The study, described in Natural Biomedical Engineering, found that this model was more effective at identifying problems such as pneumonia, atelectasis, and lesions than other self-monitoring AI models. In fact, it has the same accuracy as human radiologists.
While others have attempted to use unstructured medical data in this way, this is the first time that the team’s AI model has learned from unstructured text and matched the performance of other medical devices. radiologists, and it has demonstrated its ability to predict many diseases from a given X-ray with Ekin Tiu, an undergraduate student at Stanford and a visiting researcher who co-authored the report. tall body.
“We are the first to do it and prove it effectively in the field,” he said.
The model’s code has been made public to other researchers in the hope it can be applied to CT scans, MRIs and echocardiograms to help detect more diseases in other parts of the body. , said Pranav Rajpurkar, an assistant professor of biomedical informatics in the Blavatnik Institute at Harvard Medical School, who led the project.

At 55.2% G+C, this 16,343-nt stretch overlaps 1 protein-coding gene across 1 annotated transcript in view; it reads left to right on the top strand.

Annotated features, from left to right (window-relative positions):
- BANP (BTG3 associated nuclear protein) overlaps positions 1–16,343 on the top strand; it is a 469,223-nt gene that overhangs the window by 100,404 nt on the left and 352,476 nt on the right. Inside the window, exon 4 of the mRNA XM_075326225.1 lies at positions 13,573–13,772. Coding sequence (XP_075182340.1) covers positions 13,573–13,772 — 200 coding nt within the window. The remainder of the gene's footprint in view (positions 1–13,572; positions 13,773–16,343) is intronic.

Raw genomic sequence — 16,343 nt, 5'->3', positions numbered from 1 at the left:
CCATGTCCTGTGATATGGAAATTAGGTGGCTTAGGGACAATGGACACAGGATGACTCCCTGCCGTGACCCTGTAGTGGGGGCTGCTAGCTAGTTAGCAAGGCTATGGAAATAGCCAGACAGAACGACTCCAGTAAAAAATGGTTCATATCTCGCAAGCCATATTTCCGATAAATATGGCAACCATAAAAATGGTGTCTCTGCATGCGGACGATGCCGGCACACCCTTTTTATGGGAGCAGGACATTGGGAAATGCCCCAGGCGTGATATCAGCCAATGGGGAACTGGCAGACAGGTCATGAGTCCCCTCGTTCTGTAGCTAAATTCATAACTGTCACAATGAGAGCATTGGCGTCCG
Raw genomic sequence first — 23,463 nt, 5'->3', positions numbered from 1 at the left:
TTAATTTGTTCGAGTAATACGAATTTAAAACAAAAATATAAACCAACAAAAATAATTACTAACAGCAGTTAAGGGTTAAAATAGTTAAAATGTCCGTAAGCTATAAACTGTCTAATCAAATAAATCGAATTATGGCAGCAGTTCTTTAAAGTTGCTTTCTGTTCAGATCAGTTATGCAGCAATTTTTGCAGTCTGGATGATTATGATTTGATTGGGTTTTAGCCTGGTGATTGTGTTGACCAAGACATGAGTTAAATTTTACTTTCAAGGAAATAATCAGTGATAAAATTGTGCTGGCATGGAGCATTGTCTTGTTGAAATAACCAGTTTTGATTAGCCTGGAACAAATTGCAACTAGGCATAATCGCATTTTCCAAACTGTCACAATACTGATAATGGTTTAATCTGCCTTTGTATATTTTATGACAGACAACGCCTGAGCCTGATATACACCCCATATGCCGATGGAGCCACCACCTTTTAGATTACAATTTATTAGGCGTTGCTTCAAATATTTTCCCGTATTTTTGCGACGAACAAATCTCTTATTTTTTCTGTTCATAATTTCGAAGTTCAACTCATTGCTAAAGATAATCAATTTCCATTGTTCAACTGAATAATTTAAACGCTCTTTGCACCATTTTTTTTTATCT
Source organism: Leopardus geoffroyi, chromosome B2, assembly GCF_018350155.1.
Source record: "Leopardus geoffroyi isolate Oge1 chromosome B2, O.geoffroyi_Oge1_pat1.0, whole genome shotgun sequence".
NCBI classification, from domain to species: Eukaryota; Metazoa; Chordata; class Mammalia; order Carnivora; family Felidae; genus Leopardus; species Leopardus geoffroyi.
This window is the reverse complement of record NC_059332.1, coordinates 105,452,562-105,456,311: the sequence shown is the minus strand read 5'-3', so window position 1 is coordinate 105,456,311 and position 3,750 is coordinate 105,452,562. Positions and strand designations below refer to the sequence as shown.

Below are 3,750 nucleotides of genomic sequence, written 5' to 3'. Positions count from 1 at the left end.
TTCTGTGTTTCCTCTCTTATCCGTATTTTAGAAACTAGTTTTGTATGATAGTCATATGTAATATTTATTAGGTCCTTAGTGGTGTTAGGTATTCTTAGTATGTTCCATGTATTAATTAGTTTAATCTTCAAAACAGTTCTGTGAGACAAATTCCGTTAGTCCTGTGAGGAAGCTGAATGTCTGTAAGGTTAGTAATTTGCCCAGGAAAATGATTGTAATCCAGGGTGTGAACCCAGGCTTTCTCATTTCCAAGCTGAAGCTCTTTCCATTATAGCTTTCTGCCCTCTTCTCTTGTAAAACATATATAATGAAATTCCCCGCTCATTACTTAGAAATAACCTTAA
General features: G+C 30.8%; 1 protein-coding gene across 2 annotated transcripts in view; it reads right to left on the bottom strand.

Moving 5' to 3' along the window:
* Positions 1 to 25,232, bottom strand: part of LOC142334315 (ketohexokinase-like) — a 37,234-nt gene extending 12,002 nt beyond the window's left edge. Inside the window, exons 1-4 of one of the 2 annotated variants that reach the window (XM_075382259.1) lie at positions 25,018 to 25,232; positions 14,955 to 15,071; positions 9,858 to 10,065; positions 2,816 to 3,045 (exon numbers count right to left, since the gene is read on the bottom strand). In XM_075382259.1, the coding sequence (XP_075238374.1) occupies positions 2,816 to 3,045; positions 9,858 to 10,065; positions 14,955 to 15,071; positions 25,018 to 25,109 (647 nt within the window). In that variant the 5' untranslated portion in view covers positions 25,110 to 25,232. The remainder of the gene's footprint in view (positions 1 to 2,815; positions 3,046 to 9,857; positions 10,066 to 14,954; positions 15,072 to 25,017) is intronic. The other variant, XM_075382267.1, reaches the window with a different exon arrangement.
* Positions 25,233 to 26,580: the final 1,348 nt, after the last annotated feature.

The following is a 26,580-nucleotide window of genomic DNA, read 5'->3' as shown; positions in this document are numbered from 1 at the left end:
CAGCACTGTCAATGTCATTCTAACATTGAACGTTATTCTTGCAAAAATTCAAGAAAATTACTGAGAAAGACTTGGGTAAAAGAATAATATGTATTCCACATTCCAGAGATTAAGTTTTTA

“Our hope is that people can apply this to other chest X-ray datasets and the diseases they are interested in,” he said.
Rajpurkar is also optimistic that diagnostic AI models that require minimal supervision can help increase access to healthcare in countries and communities where specialists are scarce.
“It makes a lot of sense to use richer training cues from reports,” said Christian Leibig, director of machine learning at German startup Vara. Using AI to detect breast cancer. “It’s a pretty big achievement to get to that level of performance.”